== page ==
Schofield Barracks installed an air stripping treatment system that reduces the amount of Trichloroethylene (TCE) in drinking water from 40 parts per billion to less than 1 part per billion. – Environmental Cleanup: Too Many High Priority Sites Impede DOD’s Program
(Letter Report, 04/21/94, GAO)

  • RAOs: Reduce level of TCE contamination to drinking water standards only at point of use. A technical impracticability (TI) waiver was prepared, which supports the idea of point-of-use treatment. Because of the TI waiver, the cleanup goals apply only at the wellhead and not throughout the aquifer.
  • Technologies Applied: Point-of-use treatment
  • MCLs Achieved? No, because water is only being treated at the point of use
  • ICs in Place? Yes. There are prohibitions on the use or disturbance of groundwater, prohibitions on excavation activities, disturbance of the landfill cover, and any other activities that might interfere with the implemented remedy.
  • Vapor Intrusion: Not mentioned
  • Long-Term Monitoring? No
Site Status

A third Five-Year Review, completed in August 31, 2012, concluded that the landfill and groundwater remedies are functioning properly,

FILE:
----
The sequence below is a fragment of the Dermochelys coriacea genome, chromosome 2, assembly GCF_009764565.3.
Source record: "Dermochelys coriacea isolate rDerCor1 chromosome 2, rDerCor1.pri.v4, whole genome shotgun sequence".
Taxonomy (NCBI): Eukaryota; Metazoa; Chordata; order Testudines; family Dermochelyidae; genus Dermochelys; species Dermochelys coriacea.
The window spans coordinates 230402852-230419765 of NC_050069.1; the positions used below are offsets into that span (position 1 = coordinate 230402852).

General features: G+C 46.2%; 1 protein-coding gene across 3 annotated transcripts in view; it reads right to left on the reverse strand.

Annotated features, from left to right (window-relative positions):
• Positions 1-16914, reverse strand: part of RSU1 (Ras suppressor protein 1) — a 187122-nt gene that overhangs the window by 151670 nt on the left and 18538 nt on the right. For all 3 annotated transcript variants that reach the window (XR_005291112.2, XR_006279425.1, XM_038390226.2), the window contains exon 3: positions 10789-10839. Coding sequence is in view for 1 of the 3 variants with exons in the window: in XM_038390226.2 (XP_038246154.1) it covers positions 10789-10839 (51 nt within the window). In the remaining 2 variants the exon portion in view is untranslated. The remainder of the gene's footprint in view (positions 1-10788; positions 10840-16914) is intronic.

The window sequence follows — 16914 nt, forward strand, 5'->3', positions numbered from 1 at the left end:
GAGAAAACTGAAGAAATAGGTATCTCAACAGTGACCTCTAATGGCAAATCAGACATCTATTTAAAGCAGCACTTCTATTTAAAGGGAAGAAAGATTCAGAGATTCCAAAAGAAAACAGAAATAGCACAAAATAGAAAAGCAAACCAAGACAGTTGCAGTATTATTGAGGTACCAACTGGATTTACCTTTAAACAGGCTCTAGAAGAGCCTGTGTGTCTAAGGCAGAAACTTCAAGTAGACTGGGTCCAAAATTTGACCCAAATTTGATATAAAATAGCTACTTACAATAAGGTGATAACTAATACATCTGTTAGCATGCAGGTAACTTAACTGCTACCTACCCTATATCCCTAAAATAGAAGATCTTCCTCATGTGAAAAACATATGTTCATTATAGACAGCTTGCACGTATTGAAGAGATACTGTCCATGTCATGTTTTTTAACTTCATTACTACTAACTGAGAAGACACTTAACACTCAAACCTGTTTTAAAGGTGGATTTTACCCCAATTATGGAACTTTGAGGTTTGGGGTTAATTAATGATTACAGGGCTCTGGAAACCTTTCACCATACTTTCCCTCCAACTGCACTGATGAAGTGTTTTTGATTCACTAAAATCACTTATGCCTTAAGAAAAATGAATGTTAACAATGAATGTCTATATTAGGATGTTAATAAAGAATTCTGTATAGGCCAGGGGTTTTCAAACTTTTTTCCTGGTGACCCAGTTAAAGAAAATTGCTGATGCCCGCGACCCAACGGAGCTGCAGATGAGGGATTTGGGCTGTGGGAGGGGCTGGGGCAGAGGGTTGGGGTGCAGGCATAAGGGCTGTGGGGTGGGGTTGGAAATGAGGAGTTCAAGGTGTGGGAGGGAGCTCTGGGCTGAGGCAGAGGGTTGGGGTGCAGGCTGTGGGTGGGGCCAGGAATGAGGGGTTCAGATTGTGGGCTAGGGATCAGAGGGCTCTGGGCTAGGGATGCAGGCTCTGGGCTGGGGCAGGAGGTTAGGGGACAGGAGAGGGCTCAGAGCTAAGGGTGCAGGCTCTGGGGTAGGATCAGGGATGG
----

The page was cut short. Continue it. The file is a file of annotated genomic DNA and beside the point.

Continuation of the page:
Site Details

EPA #: HI7210090026
State: Hawaii(HI)
County: Oahu
City: Wahiawa, Oahu
Congressional District: 02

NPL Listing Final as of 2000

Site Contacts

The most complete collection of documents is the official EPA site file, maintained at the following location:
Superfund Records Center
Mail Stop SFD-7C
95 Hawthorne Street, Room 403
San Francisco, CA 94105
(415) 820-4700

EPA Site Manager
Mark Ripperda

EPA Community Involvement Coordinator
David Yogi

EPA Public Information Center

State Contact
Steven Mow

PRP Contact
Carrie Nelson

Site Documents
Technical Documents


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1 comment

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[…] She believes it stems from her days as an Army specialist from 1991 to 1995 at the Kunia “Tunnel” Field Station near Schofield Barracks. […]